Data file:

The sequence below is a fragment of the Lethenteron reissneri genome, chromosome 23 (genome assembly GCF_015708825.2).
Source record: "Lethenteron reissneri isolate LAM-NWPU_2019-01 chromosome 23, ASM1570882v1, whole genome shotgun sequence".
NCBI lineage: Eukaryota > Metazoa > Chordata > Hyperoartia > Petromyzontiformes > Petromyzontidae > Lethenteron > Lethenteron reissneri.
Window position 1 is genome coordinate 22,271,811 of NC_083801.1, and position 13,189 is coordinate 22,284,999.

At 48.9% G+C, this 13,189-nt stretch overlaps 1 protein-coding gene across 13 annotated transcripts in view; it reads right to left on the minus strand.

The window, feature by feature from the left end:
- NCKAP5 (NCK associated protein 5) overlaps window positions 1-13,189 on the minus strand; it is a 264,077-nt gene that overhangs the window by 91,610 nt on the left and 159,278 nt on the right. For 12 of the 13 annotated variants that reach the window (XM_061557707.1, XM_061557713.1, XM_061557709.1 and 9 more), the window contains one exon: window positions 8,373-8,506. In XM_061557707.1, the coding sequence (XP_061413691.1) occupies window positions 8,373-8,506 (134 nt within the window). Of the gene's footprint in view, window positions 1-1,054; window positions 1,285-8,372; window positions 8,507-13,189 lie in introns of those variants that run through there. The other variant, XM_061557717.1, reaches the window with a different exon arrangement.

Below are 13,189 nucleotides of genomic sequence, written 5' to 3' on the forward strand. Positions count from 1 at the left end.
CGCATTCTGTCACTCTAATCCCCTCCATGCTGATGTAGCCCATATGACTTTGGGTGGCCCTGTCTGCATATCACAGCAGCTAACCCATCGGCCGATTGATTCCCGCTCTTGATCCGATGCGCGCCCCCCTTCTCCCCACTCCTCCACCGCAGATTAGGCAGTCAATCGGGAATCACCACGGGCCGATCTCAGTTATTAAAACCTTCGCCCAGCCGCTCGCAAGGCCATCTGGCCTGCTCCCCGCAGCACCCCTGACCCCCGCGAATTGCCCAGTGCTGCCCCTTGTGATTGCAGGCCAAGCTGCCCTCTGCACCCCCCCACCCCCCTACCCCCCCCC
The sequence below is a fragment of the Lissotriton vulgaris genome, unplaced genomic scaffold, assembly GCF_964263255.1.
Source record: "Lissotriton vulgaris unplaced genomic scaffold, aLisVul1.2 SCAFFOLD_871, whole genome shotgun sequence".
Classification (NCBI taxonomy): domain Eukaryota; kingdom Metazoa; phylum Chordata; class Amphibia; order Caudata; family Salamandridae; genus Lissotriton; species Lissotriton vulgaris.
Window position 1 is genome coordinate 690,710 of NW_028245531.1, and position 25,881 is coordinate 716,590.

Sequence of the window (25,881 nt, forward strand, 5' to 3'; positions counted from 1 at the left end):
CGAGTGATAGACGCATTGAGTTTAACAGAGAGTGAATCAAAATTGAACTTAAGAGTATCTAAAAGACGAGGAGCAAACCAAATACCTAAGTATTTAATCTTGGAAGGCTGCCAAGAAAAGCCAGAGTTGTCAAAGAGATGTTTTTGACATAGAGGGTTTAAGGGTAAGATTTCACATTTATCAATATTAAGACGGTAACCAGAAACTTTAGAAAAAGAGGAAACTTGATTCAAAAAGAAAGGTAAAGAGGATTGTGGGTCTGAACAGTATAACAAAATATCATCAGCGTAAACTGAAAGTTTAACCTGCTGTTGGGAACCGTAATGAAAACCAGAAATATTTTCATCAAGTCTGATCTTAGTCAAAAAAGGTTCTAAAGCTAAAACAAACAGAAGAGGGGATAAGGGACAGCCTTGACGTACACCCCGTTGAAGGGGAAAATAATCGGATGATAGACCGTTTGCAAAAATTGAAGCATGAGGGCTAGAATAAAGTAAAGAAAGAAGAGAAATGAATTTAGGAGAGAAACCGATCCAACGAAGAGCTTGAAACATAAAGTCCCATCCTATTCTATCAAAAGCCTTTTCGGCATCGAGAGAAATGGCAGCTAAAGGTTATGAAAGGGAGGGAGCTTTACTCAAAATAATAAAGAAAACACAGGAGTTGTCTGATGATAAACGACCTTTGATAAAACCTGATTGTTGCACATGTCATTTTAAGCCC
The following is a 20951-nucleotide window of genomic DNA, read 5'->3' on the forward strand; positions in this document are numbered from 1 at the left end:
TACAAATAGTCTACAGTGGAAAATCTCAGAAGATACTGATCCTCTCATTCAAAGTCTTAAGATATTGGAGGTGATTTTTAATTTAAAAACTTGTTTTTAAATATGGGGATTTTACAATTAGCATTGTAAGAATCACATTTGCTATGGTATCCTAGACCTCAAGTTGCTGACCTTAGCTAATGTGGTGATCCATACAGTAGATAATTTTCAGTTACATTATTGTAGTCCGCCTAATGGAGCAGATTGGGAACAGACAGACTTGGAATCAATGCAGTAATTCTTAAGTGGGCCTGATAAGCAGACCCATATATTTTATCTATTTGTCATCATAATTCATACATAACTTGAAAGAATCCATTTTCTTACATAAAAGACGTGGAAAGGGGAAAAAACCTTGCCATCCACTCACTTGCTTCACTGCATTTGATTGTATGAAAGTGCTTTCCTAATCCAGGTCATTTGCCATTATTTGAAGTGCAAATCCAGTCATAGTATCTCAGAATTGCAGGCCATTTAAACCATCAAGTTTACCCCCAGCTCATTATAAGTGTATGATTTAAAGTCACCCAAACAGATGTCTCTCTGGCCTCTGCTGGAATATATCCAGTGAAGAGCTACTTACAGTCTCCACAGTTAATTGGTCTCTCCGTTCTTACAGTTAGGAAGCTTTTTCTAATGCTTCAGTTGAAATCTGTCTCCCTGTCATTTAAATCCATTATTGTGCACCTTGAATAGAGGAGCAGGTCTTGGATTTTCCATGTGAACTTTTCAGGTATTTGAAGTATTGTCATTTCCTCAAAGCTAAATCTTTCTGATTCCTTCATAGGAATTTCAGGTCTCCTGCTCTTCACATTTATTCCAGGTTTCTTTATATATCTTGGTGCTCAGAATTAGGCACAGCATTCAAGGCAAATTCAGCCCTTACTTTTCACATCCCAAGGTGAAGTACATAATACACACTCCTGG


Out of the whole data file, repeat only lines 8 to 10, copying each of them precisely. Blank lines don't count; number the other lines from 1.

Below are 13,189 nucleotides of genomic sequence, written 5' to 3' on the forward strand. Positions count from 1 at the left end.
CGCATTCTGTCACTCTAATCCCCTCCATGCTGATGTAGCCCATATGACTTTGGGTGGCCCTGTCTGCATATCACAGCAGCTAACCCATCGGCCGATTGATTCCCGCTCTTGATCCGATGCGCGCCCCCCTTCTCCCCACTCCTCCACCGCAGATTAGGCAGTCAATCGGGAATCACCACGGGCCGATCTCAGTTATTAAAACCTTCGCCCAGCCGCTCGCAAGGCCATCTGGCCTGCTCCCCGCAGCACCCCTGACCCCCGCGAATTGCCCAGTGCTGCCCCTTGTGATTGCAGGCCAAGCTGCCCTCTGCACCCCCCCACCCCCCTACCCCCCCCC
The sequence below is a fragment of the Lissotriton vulgaris genome, unplaced genomic scaffold, assembly GCF_964263255.1.